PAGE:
Typical full-time nursery care costs £7,400 a year

The cost of sending a child to a nursery in the UK has risen by more than 25% in five years, according to a survey by national childcare charity Daycare Trust.

A typical full-time nursery place for a child under two now costs £142 a week, almost £7,400 a year. This compares with average earnings of £431 a week last year.

The increase outstrips inflation by nearly 20%.

Parents paying the highest costs could be spending almost £21,000 a year for a full-time nursery place, the study of 150 childcare services showed.

The highest childcare rates were found in London and the South East, with a nursery place for a child under two typically costing £197 a week in central London.

But the South East was the only region of the country where there has been no increase in nursery costs in the past 12 months.

The lowest rates were in the Midlands and the North East.

The largest increases in costs were in Wales with a 7% rise and Scotland with an 8% rise, compared to 2% in England.

The highest childcare rates in the survey were charged by childminders rather than nurseries, with a full-time childminder costing an average of £130 a week or £163 a week in central London.

Christine Walton, chief executive of Daycare Trust, said: “We urgently need a review of the funding system for childcare to ensure that all children have access to good quality services, regardless of their family income.”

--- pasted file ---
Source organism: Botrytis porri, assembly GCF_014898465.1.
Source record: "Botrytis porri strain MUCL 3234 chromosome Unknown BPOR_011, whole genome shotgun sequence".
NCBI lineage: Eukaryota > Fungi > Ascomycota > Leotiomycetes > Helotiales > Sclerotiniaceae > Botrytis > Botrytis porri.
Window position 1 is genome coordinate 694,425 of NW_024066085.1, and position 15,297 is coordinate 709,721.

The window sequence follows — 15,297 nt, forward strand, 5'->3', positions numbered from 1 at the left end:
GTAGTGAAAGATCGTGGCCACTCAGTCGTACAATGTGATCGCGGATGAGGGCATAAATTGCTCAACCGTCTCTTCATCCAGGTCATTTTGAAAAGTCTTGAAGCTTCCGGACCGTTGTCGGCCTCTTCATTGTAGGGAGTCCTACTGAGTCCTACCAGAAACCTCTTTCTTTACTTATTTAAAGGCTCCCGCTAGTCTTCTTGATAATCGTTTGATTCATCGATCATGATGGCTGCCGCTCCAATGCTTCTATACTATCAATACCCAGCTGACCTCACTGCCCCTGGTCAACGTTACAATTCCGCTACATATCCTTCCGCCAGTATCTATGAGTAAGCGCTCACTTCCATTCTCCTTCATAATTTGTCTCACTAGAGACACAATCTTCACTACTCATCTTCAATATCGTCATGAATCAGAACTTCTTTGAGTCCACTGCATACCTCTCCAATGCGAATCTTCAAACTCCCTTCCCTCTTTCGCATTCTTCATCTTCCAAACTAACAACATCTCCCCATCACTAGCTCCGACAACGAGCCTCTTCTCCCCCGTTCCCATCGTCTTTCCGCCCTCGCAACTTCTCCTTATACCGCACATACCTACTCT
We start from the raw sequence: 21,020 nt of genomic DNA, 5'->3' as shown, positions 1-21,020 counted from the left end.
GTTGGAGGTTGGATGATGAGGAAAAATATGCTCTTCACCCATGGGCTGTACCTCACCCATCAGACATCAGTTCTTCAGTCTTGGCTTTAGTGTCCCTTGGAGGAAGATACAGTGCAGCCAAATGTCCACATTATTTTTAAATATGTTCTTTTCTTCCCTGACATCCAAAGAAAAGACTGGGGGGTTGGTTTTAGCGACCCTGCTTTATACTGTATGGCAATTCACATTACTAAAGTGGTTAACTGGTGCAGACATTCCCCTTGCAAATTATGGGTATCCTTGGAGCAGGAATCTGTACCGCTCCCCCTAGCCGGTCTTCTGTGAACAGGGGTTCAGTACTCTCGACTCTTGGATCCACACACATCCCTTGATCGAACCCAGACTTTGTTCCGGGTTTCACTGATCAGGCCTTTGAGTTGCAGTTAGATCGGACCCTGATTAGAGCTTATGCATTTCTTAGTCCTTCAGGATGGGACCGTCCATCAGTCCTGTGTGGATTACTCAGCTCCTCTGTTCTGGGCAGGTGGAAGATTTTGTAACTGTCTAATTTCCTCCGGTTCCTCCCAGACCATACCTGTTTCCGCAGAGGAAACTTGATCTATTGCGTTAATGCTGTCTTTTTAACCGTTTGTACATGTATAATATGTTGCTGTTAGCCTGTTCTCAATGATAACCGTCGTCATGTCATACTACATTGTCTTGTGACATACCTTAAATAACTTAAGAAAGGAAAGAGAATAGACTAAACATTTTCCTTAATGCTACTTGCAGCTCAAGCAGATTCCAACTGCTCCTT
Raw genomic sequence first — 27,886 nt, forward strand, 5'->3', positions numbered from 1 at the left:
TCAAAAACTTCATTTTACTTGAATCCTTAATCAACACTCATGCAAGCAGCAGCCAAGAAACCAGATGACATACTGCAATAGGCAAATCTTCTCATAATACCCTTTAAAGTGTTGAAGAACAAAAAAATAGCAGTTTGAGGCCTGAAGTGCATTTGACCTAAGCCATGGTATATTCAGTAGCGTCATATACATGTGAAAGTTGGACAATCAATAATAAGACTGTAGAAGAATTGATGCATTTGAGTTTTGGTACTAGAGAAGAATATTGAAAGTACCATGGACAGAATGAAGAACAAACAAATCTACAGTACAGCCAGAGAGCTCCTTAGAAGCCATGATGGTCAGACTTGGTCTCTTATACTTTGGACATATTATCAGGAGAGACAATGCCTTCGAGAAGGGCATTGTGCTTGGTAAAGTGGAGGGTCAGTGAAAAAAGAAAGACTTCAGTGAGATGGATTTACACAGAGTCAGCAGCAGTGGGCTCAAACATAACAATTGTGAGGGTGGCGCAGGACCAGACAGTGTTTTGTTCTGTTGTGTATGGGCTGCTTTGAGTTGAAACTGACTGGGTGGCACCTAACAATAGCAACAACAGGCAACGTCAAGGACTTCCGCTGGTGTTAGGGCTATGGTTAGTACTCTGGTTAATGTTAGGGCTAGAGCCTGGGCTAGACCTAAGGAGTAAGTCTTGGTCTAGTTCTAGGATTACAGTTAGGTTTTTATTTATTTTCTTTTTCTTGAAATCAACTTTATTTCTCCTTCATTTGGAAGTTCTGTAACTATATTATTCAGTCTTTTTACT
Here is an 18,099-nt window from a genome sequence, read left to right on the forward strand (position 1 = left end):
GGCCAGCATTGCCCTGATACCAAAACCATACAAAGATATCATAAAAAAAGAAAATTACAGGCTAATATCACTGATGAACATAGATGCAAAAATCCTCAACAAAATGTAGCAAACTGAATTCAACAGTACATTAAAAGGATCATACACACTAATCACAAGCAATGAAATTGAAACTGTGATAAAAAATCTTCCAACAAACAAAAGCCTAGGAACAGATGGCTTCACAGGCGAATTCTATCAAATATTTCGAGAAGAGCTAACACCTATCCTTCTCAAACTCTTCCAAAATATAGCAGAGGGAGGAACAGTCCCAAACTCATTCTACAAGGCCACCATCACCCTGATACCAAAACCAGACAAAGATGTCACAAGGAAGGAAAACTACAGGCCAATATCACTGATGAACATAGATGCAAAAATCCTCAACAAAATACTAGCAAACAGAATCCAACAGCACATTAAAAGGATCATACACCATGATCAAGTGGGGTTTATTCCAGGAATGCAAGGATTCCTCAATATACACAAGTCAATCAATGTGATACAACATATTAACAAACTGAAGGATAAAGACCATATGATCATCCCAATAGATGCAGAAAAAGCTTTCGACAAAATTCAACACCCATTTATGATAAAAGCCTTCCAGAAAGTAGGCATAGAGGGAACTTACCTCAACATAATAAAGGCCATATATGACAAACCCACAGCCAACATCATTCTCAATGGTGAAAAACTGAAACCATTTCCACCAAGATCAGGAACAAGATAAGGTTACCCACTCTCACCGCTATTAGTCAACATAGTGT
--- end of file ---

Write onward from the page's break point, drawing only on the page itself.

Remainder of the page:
Daycare Trust is urging the government to invest in high-quality early education and childcare services by:

  • Ensuring that local authorities have adequate funding and resources to develop childcare services which meet the needs of all families who want them in their areas.
  • Conducting an independent review of the whole early education and childcare funding system for the 2007 Comprehensive Spending Review.
  • Investing more on supply-side funding and phasing out the reliance on tax credits to pay for childcare costs.
  • Increasing the free entitlement to early years education to 20 hours per week for 48 weeks a year for all two-, three- and four-year-olds.
  • Introducing income-related subsidies for wrap-around care.

The Childcare Bill currently going through Parliament will place a new duty on local authorities to provide sufficient childcare for all working families in their areas from 2008. It does not, however, address the affordability of childcare.

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